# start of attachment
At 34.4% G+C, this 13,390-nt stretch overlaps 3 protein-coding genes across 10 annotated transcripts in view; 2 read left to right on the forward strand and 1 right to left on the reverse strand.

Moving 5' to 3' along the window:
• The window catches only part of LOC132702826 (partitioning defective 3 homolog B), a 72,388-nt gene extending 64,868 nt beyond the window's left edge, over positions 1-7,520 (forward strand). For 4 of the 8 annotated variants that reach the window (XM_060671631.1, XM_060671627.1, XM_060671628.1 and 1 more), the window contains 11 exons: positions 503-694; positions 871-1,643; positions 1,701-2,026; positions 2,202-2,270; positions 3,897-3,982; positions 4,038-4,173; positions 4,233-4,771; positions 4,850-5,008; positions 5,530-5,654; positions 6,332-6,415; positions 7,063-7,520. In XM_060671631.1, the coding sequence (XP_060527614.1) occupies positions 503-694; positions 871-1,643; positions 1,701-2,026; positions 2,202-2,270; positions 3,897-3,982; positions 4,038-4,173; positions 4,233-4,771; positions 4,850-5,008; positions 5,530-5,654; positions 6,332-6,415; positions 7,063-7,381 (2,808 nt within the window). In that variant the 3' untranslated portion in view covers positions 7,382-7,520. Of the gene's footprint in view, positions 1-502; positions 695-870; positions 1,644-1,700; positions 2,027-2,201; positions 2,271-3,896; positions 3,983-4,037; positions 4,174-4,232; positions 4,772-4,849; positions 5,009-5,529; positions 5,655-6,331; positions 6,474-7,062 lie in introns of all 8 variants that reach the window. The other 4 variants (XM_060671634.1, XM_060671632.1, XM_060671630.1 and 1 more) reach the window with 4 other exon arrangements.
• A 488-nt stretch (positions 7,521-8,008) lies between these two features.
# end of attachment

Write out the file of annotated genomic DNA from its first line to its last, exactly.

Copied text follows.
At 34.4% G+C, this 13,390-nt stretch overlaps 3 protein-coding genes across 10 annotated transcripts in view; 2 read left to right on the forward strand and 1 right to left on the reverse strand.

Moving 5' to 3' along the window:
• The window catches only part of LOC132702826 (partitioning defective 3 homolog B), a 72,388-nt gene extending 64,868 nt beyond the window's left edge, over positions 1-7,520 (forward strand). For 4 of the 8 annotated variants that reach the window (XM_060671631.1, XM_060671627.1, XM_060671628.1 and 1 more), the window contains 11 exons: positions 503-694; positions 871-1,643; positions 1,701-2,026; positions 2,202-2,270; positions 3,897-3,982; positions 4,038-4,173; positions 4,233-4,771; positions 4,850-5,008; positions 5,530-5,654; positions 6,332-6,415; positions 7,063-7,520. In XM_060671631.1, the coding sequence (XP_060527614.1) occupies positions 503-694; positions 871-1,643; positions 1,701-2,026; positions 2,202-2,270; positions 3,897-3,982; positions 4,038-4,173; positions 4,233-4,771; positions 4,850-5,008; positions 5,530-5,654; positions 6,332-6,415; positions 7,063-7,381 (2,808 nt within the window). In that variant the 3' untranslated portion in view covers positions 7,382-7,520. Of the gene's footprint in view, positions 1-502; positions 695-870; positions 1,644-1,700; positions 2,027-2,201; positions 2,271-3,896; positions 3,983-4,037; positions 4,174-4,232; positions 4,772-4,849; positions 5,009-5,529; positions 5,655-6,331; positions 6,474-7,062 lie in introns of all 8 variants that reach the window. The other 4 variants (XM_060671634.1, XM_060671632.1, XM_060671630.1 and 1 more) reach the window with 4 other exon arrangements.
• A 488-nt stretch (positions 7,521-8,008) lies between these two features.